The spring installment of the quarterly Florida Omnibus Survey (TM) looked at Amendment 8.
This amendment will appear on the November, 2012 ballot and ask Florida voters if they wish to change the State Constitution to allow more permissive uses of public funds for entities or activities that are affiliated with religious organizations.
It has been a topic of much discussion and consternation because of concerns among some groups that it could be broadly interpreted to sanction the use of tax-funded vouchers for students to pay for
tuition to attend private schools, such as those operated by churches and religious organizations.
Although there is sizeable opposition to the idea from any point of view, the results indicate that the notion of allowing tax dollars to be used for activities that are affiliated with religious organizations is more somewhat popular than the proposed amendment.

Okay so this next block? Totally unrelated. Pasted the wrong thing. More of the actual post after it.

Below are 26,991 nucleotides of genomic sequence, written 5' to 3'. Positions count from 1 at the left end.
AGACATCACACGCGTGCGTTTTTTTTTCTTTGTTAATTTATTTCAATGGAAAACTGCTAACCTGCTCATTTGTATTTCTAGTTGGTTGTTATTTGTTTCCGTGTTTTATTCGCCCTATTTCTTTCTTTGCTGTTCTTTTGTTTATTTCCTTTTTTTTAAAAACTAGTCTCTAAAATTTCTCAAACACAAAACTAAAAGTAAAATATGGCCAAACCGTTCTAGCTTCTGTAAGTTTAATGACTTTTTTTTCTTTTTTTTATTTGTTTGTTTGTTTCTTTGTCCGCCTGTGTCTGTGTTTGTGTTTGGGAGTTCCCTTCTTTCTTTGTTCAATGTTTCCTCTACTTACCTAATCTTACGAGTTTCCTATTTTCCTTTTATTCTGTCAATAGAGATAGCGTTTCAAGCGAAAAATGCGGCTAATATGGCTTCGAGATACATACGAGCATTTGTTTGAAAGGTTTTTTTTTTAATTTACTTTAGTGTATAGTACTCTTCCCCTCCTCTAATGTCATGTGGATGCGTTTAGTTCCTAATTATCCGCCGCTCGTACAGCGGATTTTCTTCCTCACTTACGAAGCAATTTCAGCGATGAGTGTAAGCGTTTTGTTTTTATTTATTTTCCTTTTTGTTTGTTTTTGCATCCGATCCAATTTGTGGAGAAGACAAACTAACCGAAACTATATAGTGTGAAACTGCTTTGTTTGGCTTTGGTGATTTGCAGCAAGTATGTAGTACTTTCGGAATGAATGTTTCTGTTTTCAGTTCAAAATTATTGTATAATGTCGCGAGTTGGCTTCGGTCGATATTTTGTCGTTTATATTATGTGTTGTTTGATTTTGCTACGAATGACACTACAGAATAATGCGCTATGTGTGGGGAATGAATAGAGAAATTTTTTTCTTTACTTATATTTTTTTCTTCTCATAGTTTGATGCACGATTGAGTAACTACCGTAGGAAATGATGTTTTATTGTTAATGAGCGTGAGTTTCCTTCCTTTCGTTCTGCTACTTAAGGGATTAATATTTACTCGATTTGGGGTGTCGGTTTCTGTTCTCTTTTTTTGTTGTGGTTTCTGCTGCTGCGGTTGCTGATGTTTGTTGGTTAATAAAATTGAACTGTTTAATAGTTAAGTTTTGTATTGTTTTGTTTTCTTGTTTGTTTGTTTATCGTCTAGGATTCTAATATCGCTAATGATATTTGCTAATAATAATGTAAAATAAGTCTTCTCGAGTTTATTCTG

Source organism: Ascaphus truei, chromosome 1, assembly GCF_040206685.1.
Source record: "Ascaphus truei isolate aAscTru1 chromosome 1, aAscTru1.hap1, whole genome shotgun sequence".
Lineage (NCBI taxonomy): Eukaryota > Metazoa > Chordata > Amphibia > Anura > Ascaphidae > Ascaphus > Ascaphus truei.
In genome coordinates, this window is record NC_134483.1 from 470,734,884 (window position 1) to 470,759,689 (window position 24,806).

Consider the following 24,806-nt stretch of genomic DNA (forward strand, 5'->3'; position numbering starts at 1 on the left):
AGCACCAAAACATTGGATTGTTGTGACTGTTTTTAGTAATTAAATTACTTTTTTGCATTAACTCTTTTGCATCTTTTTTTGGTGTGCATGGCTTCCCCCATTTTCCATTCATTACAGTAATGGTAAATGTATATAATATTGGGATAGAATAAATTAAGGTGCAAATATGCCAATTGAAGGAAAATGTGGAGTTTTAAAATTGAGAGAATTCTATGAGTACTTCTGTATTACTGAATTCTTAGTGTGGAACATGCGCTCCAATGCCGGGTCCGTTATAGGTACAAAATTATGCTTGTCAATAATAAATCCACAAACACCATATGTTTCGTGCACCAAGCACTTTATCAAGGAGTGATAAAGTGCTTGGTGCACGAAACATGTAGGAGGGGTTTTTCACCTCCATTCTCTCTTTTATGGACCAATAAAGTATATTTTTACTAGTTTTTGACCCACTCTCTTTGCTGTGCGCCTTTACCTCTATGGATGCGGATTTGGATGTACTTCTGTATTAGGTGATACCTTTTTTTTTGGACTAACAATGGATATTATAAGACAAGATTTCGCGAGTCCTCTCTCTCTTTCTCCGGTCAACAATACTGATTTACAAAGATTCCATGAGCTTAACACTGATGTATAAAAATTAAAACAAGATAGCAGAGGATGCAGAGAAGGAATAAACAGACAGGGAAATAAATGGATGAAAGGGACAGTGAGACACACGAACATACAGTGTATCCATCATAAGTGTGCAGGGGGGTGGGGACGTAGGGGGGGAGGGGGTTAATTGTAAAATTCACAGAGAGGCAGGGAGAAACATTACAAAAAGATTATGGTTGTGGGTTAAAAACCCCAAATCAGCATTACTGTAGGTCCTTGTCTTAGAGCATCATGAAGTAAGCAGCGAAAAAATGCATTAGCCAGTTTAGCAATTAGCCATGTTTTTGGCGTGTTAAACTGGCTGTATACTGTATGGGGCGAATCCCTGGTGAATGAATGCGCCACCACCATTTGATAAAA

Overall, when respondents were read the formal ballot language -- with wording that may be somewhat politically-charged by including the reference to sects.
- 17% of voters interviwed in the survey said they would vote for Amendment 8
- 58% said they would vote against it
- 25% were unsure.
Parents of public school students were, statistically speaking, no more likely to oppose the issue, with 57% saying they will vote against it, compared to 60% among voters who were not public school parents.
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